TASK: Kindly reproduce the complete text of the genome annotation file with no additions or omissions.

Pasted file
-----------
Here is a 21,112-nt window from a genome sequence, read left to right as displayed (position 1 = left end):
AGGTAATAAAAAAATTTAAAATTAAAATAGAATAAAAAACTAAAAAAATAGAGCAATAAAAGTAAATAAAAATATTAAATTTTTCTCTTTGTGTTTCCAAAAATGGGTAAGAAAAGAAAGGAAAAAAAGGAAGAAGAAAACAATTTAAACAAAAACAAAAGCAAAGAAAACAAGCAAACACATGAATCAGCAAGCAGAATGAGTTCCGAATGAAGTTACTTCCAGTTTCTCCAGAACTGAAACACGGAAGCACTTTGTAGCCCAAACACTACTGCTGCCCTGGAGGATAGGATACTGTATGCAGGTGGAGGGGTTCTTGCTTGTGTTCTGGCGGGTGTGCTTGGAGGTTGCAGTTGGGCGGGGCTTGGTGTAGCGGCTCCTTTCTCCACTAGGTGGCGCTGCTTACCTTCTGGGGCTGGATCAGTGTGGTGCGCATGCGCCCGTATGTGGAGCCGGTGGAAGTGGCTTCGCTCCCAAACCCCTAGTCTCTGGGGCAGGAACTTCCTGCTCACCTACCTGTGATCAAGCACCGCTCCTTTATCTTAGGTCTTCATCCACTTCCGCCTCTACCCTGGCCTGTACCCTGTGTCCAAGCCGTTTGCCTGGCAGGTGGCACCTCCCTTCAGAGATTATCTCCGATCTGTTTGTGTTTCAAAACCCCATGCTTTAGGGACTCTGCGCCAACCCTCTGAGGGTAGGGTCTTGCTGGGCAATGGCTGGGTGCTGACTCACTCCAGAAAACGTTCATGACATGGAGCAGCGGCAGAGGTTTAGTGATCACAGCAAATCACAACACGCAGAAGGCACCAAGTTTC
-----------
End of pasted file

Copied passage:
Here is a 21,112-nt window from a genome sequence, read left to right as displayed (position 1 = left end):
AGGTAATAAAAAAATTTAAAATTAAAATAGAATAAAAAACTAAAAAAATAGAGCAATAAAAGTAAATAAAAATATTAAATTTTTCTCTTTGTGTTTCCAAAAATGGGTAAGAAAAGAAAGGAAAAAAAGGAAGAAGAAAACAATTTAAACAAAAACAAAAGCAAAGAAAACAAGCAAACACATGAATCAGCAAGCAGAATGAGTTCCGAATGAAGTTACTTCCAGTTTCTCCAGAACTGAAACACGGAAGCACTTTGTAGCCCAAACACTACTGCTGCCCTGGAGGATAGGATACTGTATGCAGGTGGAGGGGTTCTTGCTTGTGTTCTGGCGGGTGTGCTTGGAGGTTGCAGTTGGGCGGGGCTTGGTGTAGCGGCTCCTTTCTCCACTAGGTGGCGCTGCTTACCTTCTGGGGCTGGATCAGTGTGGTGCGCATGCGCCCGTATGTGGAGCCGGTGGAAGTGGCTTCGCTCCCAAACCCCTAGTCTCTGGGGCAGGAACTTCCTGCTCACCTACCTGTGATCAAGCACCGCTCCTTTATCTTAGGTCTTCATCCACTTCCGCCTCTACCCTGGCCTGTACCCTGTGTCCAAGCCGTTTGCCTGGCAGGTGGCACCTCCCTTCAGAGATTATCTCCGATCTGTTTGTGTTTCAAAACCCCATGCTTTAGGGACTCTGCGCCAACCCTCTGAGGGTAGGGTCTTGCTGGGCAATGGCTGGGTGCTGACTCACTCCAGAAAACGTTCATGACATGGAGCAGCGGCAGAGGTTTAGTGATCACAGCAAATCACAACACGCAGAAGGCACCAAGTTTC